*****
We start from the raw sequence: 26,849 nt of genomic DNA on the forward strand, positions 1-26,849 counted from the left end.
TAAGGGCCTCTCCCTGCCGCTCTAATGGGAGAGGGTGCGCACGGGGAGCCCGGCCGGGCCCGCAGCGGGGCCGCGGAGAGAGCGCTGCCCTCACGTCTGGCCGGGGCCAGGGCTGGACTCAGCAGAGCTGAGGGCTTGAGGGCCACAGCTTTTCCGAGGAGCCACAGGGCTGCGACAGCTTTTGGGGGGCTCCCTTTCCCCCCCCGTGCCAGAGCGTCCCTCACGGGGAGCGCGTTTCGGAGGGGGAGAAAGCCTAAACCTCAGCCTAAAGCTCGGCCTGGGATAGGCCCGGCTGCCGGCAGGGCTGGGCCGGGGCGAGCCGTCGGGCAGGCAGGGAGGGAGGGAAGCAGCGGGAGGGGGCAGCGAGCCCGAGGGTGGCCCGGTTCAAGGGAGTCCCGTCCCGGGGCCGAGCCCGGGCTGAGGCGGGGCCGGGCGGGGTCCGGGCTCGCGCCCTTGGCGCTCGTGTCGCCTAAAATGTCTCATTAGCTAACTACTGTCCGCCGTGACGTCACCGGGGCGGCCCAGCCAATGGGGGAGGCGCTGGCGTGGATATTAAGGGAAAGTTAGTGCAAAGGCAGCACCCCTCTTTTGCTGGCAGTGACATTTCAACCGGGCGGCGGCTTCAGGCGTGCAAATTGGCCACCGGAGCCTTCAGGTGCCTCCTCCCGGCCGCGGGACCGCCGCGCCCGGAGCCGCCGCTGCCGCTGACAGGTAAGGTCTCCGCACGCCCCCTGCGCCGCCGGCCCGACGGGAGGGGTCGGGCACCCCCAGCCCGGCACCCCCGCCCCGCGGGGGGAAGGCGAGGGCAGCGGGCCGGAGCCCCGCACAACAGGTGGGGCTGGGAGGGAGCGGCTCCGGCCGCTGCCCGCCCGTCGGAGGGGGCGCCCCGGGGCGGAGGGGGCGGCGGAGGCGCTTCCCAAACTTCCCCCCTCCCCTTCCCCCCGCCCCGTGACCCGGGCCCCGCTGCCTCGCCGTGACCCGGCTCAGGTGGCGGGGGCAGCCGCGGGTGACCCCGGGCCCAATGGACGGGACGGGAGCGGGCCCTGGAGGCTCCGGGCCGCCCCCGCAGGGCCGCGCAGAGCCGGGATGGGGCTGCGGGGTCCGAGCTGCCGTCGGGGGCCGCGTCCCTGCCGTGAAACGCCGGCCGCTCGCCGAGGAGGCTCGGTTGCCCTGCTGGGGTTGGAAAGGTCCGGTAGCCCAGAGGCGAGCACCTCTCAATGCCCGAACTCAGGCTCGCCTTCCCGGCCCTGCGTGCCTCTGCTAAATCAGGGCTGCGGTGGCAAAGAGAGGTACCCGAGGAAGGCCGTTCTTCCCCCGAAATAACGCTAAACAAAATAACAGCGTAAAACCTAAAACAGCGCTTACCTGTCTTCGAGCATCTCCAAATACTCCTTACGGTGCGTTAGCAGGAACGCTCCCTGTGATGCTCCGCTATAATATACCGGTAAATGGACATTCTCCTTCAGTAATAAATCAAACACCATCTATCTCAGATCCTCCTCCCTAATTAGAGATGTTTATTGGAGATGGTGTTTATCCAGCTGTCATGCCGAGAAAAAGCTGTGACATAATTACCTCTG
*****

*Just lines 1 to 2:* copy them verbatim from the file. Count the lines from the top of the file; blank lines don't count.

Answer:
We start from the raw sequence: 26,849 nt of genomic DNA on the forward strand, positions 1-26,849 counted from the left end.
TAAGGGCCTCTCCCTGCCGCTCTAATGGGAGAGGGTGCGCACGGGGAGCCCGGCCGGGCCCGCAGCGGGGCCGCGGAGAGAGCGCTGCCCTCACGTCTGGCCGGGGCCAGGGCTGGACTCAGCAGAGCTGAGGGCTTGAGGGCCACAGCTTTTCCGAGGAGCCACAGGGCTGCGACAGCTTTTGGGGGGCTCCCTTTCCCCCCCCGTGCCAGAGCGTCCCTCACGGGGAGCGCGTTTCGGAGGGGGAGAAAGCCTAAACCTCAGCCTAAAGCTCGGCCTGGGATAGGCCCGGCTGCCGGCAGGGCTGGGCCGGGGCGAGCCGTCGGGCAGGCAGGGAGGGAGGGAAGCAGCGGGAGGGGGCAGCGAGCCCGAGGGTGGCCCGGTTCAAGGGAGTCCCGTCCCGGGGCCGAGCCCGGGCTGAGGCGGGGCCGGGCGGGGTCCGGGCTCGCGCCCTTGGCGCTCGTGTCGCCTAAAATGTCTCATTAGCTAACTACTGTCCGCCGTGACGTCACCGGGGCGGCCCAGCCAATGGGGGAGGCGCTGGCGTGGATATTAAGGGAAAGTTAGTGCAAAGGCAGCACCCCTCTTTTGCTGGCAGTGACATTTCAACCGGGCGGCGGCTTCAGGCGTGCAAATTGGCCACCGGAGCCTTCAGGTGCCTCCTCCCGGCCGCGGGACCGCCGCGCCCGGAGCCGCCGCTGCCGCTGACAGGTAAGGTCTCCGCACGCCCCCTGCGCCGCCGGCCCGACGGGAGGGGTCGGGCACCCCCAGCCCGGCACCCCCGCCCCGCGGGGGGAAGGCGAGGGCAGCGGGCCGGAGCCCCGCACAACAGGTGGGGCTGGGAGGGAGCGGCTCCGGCCGCTGCCCGCCCGTCGGAGGGGGCGCCCCGGGGCGGAGGGGGCGGCGGAGGCGCTTCCCAAACTTCCCCCCTCCCCTTCCCCCCGCCCCGTGACCCGGGCCCCGCTGCCTCGCCGTGACCCGGCTCAGGTGGCGGGGGCAGCCGCGGGTGACCCCGGGCCCAATGGACGGGACGGGAGCGGGCCCTGGAGGCTCCGGGCCGCCCCCGCAGGGCCGCGCAGAGCCGGGATGGGGCTGCGGGGTCCGAGCTGCCGTCGGGGGCCGCGTCCCTGCCGTGAAACGCCGGCCGCTCGCCGAGGAGGCTCGGTTGCCCTGCTGGGGTTGGAAAGGTCCGGTAGCCCAGAGGCGAGCACCTCTCAATGCCCGAACTCAGGCTCGCCTTCCCGGCCCTGCGTGCCTCTGCTAAATCAGGGCTGCGGTGGCAAAGAGAGGTACCCGAGGAAGGCCGTTCTTCCCCCGAAATAACGCTAAACAAAATAACAGCGTAAAACCTAAAACAGCGCTTACCTGTCTTCGAGCATCTCCAAATACTCCTTACGGTGCGTTAGCAGGAACGCTCCCTGTGATGCTCCGCTATAATATACCGGTAAATGGACATTCTCCTTCAGTAATAAATCAAACACCATCTATCTCAGATCCTCCTCCCTAATTAGAGATGTTTATTGGAGATGGTGTTTATCCAGCTGTCATGCCGAGAAAAAGCTGTGACATAATTACCTCTG